Scots taxpayers funding Stonewall accreditation

Scotland’s prosecution service has had its impartiality called into question following the revelation that it has signed up to Stonewall’s “diversity champion” register.

The Crown Office, which is funded by taxpayers, pays almost £1,800 a year to Stonewall Scotland to call itself a “diversity champion”, and use the group’s logo on stationery.

Christian group CARE for Scotland (Christian Action Research and Education) has raised concerns about the Crown Office’s link with Stonewall in light of a fine handed out to a Christian preacher in Glasgow in March.


Shawn Holes was arrested by police after answering a question about homosexuality, and then fined after he pleaded guilty.

Dr Gordon Macdonald, of CARE for Scotland, said “Some groups are clearly being listened to more than others – but prosecutors must be seen to be impartial.”

“At a time when we are looking for ways to cut public sector spending, there should be an urgent review of the Crown’s membership of Stonewall’s ‘diversity champion’ scheme.”


The Crown Office, which as well as prosecuting crimes also investigates complaints against the police, pays £1,760 a year to Stonewall Scotland for the status.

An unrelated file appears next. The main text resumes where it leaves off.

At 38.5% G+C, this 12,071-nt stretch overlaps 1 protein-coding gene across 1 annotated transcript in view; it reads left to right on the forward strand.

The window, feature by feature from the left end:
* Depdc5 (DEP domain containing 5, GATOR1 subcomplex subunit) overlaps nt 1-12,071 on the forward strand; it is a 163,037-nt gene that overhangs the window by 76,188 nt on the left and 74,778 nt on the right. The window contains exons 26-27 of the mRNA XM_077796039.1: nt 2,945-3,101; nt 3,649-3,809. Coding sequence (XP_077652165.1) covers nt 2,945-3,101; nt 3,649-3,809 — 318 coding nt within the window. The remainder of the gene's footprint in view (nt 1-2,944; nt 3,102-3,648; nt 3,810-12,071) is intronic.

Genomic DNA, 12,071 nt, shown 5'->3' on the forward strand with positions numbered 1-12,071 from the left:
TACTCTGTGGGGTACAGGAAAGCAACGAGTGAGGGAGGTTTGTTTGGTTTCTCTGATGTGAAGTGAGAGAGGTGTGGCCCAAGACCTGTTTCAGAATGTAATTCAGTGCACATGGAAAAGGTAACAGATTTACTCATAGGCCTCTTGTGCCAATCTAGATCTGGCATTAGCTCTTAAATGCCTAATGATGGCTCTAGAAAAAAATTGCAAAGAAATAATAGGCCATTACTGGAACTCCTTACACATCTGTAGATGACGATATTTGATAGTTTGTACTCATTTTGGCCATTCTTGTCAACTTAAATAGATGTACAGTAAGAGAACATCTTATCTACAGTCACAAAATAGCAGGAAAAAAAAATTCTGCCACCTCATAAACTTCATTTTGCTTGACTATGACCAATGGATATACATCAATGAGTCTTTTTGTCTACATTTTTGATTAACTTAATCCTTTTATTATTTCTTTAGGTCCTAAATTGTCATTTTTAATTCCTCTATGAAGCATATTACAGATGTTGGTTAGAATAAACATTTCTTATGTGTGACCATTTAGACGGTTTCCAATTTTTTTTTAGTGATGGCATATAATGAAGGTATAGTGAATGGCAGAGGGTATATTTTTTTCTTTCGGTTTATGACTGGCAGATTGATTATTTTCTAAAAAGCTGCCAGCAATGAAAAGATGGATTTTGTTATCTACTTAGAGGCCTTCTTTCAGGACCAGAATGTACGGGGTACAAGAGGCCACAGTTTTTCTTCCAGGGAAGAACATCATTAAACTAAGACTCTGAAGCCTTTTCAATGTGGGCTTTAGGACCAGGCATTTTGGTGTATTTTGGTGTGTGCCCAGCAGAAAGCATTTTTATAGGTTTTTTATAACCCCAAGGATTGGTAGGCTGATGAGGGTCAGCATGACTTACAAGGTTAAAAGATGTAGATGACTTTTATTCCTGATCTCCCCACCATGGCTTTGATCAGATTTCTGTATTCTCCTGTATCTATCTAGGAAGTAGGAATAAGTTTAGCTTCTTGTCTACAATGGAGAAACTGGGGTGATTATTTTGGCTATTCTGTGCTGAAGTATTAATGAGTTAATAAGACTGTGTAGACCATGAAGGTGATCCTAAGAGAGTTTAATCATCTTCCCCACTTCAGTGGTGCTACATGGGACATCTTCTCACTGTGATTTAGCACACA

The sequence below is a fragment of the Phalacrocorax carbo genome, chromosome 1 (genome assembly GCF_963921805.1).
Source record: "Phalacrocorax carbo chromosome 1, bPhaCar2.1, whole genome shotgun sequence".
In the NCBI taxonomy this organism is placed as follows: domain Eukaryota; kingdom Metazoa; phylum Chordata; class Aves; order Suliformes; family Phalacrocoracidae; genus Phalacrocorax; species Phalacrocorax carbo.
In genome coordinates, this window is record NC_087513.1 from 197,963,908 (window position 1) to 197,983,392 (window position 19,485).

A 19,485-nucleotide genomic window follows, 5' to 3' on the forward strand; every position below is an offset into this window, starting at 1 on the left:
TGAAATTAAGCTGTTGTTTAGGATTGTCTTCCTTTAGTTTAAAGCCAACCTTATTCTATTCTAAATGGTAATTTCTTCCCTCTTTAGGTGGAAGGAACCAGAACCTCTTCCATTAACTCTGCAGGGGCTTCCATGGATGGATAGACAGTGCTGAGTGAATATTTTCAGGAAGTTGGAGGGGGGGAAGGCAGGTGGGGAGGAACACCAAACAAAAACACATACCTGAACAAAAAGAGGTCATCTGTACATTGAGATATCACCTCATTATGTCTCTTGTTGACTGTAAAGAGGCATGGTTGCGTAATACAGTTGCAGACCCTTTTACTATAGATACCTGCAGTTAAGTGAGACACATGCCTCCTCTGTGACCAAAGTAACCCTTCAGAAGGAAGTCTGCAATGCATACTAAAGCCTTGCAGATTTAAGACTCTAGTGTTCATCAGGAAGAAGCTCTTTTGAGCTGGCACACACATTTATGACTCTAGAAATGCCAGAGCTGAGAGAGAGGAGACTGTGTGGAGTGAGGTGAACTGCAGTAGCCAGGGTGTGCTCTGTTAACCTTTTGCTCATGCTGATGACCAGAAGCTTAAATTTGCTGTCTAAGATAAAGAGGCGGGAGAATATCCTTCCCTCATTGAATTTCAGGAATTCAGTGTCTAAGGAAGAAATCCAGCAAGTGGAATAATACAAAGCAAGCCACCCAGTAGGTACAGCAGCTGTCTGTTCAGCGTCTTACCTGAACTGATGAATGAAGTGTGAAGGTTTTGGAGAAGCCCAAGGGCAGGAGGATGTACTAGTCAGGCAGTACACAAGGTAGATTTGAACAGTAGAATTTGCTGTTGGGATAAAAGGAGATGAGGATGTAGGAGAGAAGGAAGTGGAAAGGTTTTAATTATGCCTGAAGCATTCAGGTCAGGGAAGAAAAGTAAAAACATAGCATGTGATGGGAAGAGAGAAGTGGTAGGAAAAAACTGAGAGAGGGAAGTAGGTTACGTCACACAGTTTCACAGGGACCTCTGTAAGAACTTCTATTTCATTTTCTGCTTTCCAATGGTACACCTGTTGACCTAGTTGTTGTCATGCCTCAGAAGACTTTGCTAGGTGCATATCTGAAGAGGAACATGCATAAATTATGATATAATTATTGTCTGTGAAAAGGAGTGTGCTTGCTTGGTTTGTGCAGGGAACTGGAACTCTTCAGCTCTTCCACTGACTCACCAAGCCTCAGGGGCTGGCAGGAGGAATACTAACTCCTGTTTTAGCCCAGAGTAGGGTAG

A Crown Office spokesman said being a “diversity champion” gave it access to “good practice seminars on a range of topics and to the latest thinking, knowledge and advice on specific organisational initiatives”.

There has been criticism of the relationship between Scottish police and homosexual groups in the past year with a number of cases prompting concern among Christians.

In August Tory MSP Jamie McGrigor questioned the priorities of the police after a gathering was held at the headquarters of Central Scotland Police which was billed as “an opportunity for transgender people from across Scotland to meet each other”.


Mr McGrigor said: “It is important that the police are seen to be open to all groups in society but was it necessary to go to such lengths in this case, bearing in mind that times are so hard at the moment?”

In July Strathclyde Police praised organisers of a taxpayer-funded gay art exhibition featuring pornographic images for helping to promote respect for homosexuals.

The exhibition, at the Gallery of Modern Art in Glasgow, was criticised by church leaders and family campaigners. But police diversity officers said the show did them a favour by raising awareness of gay issues.


And in June it was revealed that Scottish police officers could miss out on career advancement if they failed to meet ‘gay and transsexual rights’ standards.

It emerged that police staff from across Scotland will undergo a review to measure their performance regarding ‘diversity’ issues following the Association of Chief Police Officers’ ‘equality and diversity’ strategy.

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